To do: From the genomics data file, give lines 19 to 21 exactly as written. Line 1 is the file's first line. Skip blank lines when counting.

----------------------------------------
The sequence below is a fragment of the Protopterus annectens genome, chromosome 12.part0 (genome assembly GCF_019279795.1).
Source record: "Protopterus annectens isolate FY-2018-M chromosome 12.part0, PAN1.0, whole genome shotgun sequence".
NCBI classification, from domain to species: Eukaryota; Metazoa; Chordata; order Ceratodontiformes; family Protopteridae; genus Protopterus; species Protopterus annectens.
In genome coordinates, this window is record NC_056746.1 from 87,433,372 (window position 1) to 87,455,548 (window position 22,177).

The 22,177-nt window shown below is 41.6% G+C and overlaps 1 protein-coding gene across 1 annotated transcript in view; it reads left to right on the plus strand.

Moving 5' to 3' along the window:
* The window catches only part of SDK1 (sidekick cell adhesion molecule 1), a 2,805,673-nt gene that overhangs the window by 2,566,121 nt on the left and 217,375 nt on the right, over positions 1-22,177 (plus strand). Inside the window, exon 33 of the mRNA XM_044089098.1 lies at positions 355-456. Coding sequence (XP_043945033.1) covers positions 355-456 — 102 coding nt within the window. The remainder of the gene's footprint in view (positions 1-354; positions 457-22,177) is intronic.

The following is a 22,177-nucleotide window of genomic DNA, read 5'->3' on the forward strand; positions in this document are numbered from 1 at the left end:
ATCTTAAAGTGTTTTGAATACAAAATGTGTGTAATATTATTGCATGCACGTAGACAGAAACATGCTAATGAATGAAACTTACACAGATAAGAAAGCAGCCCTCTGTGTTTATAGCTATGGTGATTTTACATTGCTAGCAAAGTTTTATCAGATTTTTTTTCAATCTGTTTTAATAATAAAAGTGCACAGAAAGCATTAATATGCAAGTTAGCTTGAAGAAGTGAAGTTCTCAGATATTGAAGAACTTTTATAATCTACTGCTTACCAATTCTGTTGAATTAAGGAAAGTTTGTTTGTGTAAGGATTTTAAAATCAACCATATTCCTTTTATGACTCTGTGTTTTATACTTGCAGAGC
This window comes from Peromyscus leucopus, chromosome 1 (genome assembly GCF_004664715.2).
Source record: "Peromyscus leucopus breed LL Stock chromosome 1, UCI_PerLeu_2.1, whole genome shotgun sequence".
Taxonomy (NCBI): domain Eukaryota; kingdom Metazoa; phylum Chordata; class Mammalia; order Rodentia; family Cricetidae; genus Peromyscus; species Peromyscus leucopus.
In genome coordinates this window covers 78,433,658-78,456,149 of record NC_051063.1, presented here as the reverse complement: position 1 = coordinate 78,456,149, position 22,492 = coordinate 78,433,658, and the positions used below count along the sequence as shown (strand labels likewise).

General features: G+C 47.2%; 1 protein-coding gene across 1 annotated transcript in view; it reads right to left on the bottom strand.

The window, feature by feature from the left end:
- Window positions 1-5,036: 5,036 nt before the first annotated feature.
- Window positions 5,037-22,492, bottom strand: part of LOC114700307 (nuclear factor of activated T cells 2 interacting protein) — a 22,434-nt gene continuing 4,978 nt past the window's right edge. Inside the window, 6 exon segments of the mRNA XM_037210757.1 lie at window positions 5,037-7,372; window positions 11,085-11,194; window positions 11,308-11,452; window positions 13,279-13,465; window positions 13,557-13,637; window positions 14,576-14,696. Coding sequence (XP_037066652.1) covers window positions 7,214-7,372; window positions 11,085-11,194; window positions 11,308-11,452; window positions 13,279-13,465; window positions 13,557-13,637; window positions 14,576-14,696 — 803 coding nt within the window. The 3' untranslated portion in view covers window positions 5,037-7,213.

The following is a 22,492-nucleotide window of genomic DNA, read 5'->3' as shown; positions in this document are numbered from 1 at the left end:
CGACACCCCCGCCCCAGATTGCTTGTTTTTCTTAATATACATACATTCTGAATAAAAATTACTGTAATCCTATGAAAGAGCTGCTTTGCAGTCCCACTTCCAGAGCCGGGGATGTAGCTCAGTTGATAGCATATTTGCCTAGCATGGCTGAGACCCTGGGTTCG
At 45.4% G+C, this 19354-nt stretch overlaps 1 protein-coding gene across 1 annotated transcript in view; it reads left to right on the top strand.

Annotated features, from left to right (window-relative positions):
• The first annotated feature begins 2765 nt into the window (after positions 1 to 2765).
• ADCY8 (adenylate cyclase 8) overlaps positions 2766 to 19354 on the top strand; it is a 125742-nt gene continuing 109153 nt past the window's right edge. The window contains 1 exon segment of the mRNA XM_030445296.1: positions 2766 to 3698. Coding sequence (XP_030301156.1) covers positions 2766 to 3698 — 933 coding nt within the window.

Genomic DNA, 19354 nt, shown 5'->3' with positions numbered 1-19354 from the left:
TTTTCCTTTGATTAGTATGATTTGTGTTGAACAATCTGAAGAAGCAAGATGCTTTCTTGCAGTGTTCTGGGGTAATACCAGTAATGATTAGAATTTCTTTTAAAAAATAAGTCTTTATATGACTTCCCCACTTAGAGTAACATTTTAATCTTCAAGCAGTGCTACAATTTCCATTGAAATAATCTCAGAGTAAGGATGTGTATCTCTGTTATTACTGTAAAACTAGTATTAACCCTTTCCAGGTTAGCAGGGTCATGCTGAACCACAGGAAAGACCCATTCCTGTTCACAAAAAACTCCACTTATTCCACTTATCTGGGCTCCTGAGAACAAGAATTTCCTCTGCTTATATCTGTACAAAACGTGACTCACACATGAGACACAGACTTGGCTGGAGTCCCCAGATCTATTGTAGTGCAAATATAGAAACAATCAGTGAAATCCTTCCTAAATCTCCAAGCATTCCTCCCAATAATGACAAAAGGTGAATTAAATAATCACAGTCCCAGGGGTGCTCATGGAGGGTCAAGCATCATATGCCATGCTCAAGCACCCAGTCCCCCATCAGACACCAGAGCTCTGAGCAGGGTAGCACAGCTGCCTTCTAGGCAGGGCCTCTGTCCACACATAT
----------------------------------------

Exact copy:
CGACACCCCCGCCCCAGATTGCTTGTTTTTCTTAATATACATACATTCTGAATAAAAATTACTGTAATCCTATGAAAGAGCTGCTTTGCAGTCCCACTTCCAGAGCCGGGGATGTAGCTCAGTTGATAGCATATTTGCCTAGCATGGCTGAGACCCTGGGTTCG
At 45.4% G+C, this 19354-nt stretch overlaps 1 protein-coding gene across 1 annotated transcript in view; it reads left to right on the top strand.

Annotated features, from left to right (window-relative positions):